Oil makes for true Hanukkah miracle

Published: December 5, 2007 | 6876th good news item since 2003

Today marks the beginning of the Jewish observance of Hanukkah, a joyful eight-day celebration also known as the Festival of Lights.

As with all Jewish holidays, Hanukkah carries a rich flavor of custom, tradition and symbolic foods. Foods that take center stage at Hanukkah are latkes (potato pancakes) and sufganiyot (jelly doughnuts).

The reason for their starring role stems from the holiday’s origin.

Hanukkah, celebrated in late November or December of each year, commemorates the rededication of the temple in Jerusalem after it had been seized by Syrian oppressors and the miracle that occurred thereafter. After reclamation, the temple was prepared for rededication, giving rise to the holiday’s name of Hanukkah, which in Hebrew means “dedication.”

When the sacred temple Menorah was relit, there was only enough oil to burn for one night. The miracle of Hanukkah is that the oil burned for eight days.

Because of the symbolic importance of oil, members of the Springfield’s Temple Israel congregation explain, foods that are cooked in oil are featured during Hanukkah.

“People traditionally try to cook something in oil because of its significance,” says Mandy Van Ostran of Nixa. “Actually, the most traditional food for Hanukkah is latkes — which are basically a potato pancake — at least for Jews who came from Europe. For Israeli Jews, it would be jelly doughnuts (sufganiyot).”

For those who want to explore the possibilities of creating latkes in their home kitchens, Marla Marantz of Springfield explains that potato pancakes take on all kinds of shapes, sizes, textures and tastes.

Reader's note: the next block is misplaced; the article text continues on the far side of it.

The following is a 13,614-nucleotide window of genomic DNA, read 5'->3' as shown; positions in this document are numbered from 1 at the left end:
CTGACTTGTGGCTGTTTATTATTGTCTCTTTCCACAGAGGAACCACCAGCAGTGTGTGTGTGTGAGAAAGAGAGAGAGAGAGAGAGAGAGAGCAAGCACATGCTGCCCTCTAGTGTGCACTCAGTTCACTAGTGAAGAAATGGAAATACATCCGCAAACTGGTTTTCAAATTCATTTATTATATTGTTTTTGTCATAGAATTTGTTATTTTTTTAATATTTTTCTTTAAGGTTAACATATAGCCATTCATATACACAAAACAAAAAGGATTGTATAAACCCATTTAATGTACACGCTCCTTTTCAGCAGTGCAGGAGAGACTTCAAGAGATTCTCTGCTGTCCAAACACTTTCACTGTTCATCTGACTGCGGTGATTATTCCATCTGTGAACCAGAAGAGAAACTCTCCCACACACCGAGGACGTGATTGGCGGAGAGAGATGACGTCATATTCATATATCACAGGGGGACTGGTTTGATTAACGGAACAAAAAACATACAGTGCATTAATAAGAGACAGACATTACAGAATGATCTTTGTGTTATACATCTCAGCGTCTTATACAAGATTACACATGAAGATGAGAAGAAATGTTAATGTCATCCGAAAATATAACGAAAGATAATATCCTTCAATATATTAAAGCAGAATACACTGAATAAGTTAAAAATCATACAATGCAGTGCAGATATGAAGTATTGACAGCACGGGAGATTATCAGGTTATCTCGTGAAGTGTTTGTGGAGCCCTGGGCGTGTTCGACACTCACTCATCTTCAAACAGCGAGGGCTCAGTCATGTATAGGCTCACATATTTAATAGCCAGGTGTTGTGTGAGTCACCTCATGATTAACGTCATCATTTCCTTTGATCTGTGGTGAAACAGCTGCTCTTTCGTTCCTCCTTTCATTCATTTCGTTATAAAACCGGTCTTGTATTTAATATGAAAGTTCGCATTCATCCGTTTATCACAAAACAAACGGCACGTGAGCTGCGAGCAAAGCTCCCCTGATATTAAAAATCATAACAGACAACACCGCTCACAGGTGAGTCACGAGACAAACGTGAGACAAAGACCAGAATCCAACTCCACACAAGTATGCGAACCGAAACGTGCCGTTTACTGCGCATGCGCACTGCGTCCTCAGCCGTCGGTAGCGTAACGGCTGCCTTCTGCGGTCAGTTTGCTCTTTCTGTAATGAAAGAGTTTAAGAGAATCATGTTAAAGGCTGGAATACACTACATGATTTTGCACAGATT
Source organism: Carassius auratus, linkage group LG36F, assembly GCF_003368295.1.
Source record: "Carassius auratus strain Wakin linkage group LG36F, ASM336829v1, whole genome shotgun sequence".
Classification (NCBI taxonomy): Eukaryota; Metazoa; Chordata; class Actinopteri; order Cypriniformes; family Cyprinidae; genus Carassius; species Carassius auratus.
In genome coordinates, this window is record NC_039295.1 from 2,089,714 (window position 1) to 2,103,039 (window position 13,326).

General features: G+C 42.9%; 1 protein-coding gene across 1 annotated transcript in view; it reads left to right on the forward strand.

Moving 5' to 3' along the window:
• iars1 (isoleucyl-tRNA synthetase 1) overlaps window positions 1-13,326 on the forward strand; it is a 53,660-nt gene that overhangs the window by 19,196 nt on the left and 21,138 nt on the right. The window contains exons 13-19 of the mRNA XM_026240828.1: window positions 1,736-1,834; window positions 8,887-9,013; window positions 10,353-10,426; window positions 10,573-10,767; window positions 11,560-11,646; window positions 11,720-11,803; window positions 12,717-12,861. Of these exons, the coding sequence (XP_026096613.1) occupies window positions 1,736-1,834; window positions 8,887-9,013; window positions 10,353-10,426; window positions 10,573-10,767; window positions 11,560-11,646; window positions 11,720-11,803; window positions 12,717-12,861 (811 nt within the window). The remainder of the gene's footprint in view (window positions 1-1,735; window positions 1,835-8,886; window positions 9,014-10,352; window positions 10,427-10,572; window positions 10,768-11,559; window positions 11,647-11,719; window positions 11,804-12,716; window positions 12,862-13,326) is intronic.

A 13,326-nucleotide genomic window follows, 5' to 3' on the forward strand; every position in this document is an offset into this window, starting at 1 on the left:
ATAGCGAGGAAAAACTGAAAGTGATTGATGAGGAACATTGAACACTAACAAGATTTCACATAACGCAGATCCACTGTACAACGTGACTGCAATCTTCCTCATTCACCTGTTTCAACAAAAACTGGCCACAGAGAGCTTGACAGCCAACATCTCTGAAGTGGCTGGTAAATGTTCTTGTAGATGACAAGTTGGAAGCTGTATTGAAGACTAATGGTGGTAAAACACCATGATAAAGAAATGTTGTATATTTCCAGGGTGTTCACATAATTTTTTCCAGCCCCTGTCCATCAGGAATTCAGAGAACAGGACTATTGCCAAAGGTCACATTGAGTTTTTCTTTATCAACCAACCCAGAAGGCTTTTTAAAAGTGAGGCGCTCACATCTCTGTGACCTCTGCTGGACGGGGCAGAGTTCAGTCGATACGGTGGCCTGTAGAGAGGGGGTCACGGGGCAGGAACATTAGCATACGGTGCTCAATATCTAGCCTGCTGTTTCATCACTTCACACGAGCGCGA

“Some latkes are crispy, others are more like a pancake,” Marantz says. “And the key to success is not only in the recipe you use, but in the frying. You don’t want them too crispy — like hash browns — but you don’t want them too soft, either.”

While Marantz uses grated potatoes in her latke recipe, Shelly Simon of Springfield uses a batter with a consistency similar to grainy mashed potatoes.

And while the latke tradition may have started with potatoes, many Jewish cooks like Van Ostran have expanded to other ingredients.

“In my family, we’ve started to have sweet potato or zucchini latkes, as we’re trying to become more conscious about our diet,” she says.

Potato pancake latkes are best served with sour cream and applesauce, Simon says, and can make up a meal unto themselves.

“Usually we do all latkes on the first night of Hanukkah, and maybe make them two or three other times during Hanukkah as a side dish,” Simon explains.

If latkes are only going to be a side dish and you want to create a full Hanukkah meal, the other fare is up to personal preference, local Jewish cooks say.

“Brisket of beef is a classic thing to have, and roasted chicken is very popular,” Marantz says. “And you’ll never go wrong serving a good kugel or vegetable soup along with the latkes.”

For a real traditional Hanukkah dinner, Simon suggests brisket of beef, latkes with applesauce and honey carrots.

“As far as the rest of the meal goes, it’s what the family itself considers festive,” Van Ostran explains. “For example, when the kids were little, we tried to serve something they liked. And to them, at that time, spaghetti was what they considered festive, so that’s what we served.”

Published in Faith
See also: www.news-leader.com
Inside Good News Blog